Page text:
- 1. My “bonus” day
- 1.1. Homework
- 1.2. Tournament reps?
- 2. Practice day
- 2.1. Trying to keep things simple
- 2.2. The Bowler’s Journal Tournament
- 2.3. Dealing with doubt
- 2.4. A quick note on lockers
- 3. Team event
- 3.1. Getting ready
- 3.2. And here we go…
- 3.3. The on-lane experience
- 4. Doubles and singles
- 4.1. How did it go?
- 5. Lessons learned
- 6. Concluding thoughts
Note: This article is only available to Bowling This Month subscribers.
In the first half of this series, we discussed the planning and preparation that went into my first trip to the USBC Open Championships. This time around, we’ll take a deep dive into the experience itself, the highs and lows, and the lessons learned.
After arriving at the Circus Circus Hotel and Casino at 1:00 AM on Wednesday night, we discovered three things:
- There is no bellhop service at that hour.
- Reaching our rooms required lots of walking, using a combination of escalators, lugging suitcases and bowling bags up steps, and an elevator.
- At least we didn’t need to eat dinner from a soda and candy machine since, as we later learned, there is a 24-hour restaurant located in the middle of the three “Row” hotels in Reno (Circus Circus, Silver Legacy, and Eldorado).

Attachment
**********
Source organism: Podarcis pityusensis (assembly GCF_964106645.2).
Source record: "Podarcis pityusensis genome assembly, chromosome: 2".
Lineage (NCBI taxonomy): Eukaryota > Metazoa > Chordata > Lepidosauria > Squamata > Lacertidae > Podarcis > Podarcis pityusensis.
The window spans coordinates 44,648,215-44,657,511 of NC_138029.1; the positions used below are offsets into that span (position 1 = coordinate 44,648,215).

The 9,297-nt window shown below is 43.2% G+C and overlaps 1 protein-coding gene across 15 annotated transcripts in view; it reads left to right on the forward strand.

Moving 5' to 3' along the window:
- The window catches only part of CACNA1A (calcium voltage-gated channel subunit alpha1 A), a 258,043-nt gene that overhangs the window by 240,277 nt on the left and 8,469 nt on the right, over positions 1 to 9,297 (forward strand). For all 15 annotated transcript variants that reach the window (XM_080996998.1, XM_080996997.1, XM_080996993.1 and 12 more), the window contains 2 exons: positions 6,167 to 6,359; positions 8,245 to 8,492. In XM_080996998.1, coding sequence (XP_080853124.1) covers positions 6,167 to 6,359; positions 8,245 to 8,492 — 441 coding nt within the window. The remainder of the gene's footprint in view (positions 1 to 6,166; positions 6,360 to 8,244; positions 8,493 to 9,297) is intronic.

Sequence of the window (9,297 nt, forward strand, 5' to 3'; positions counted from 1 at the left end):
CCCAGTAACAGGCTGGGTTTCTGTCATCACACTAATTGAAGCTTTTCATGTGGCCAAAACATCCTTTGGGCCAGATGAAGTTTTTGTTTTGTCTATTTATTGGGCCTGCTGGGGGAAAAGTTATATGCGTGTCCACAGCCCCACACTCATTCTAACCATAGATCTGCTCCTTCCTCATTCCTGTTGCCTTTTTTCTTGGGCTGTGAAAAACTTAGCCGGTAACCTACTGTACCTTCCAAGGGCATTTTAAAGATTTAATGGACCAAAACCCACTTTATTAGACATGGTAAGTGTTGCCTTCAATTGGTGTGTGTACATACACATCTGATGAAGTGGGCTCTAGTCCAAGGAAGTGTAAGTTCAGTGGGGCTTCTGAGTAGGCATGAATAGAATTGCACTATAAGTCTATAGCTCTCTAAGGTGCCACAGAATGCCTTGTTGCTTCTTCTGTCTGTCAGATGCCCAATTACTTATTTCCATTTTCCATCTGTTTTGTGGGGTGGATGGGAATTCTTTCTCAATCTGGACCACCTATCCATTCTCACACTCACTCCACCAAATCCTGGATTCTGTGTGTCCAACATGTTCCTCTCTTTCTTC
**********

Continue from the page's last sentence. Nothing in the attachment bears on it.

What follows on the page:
My “bonus” day
Since most of my Open Championships (OC) group, including our captain, were not arriving until Friday, Thursday was a freebie day for me. I took a short ride to nearby Coconut Bowl in Sparks, Nevada, for a scheduled lesson with renowned coach Mike Jasnau. What better way to add to my bowling vacation than to have a lesson with a great coach?!
The lesson was eye-opening, as expected, very pleasant, and informative. Coach Jasnau provided me with the direction I had been seeking to address my ongoing physical game issues. The one caution I would stress, which Coach Jasnau validated, was that bowling in the OC is neither the time nor place to begin breaking down your physical game and making drastic changes. Attempting to do so will guarantee an aggravating and upsetting OC experience, which is not what anyone wants!
So, we agreed that I would alter my stance by standing a bit taller rather than bending over from the waist as I had been, and I would move my non-bowling hand from the front of the ball in my stance to a more physically-supporting position underneath the ball, and that would be all I would change during the OC.
Once I returned home to Long Island, then I would begin the arduous but necessary process of making some major changes to improve my excessively late timing. As they say, there’s a time and a place for everything. Should you take advantage of excellent coaching ...
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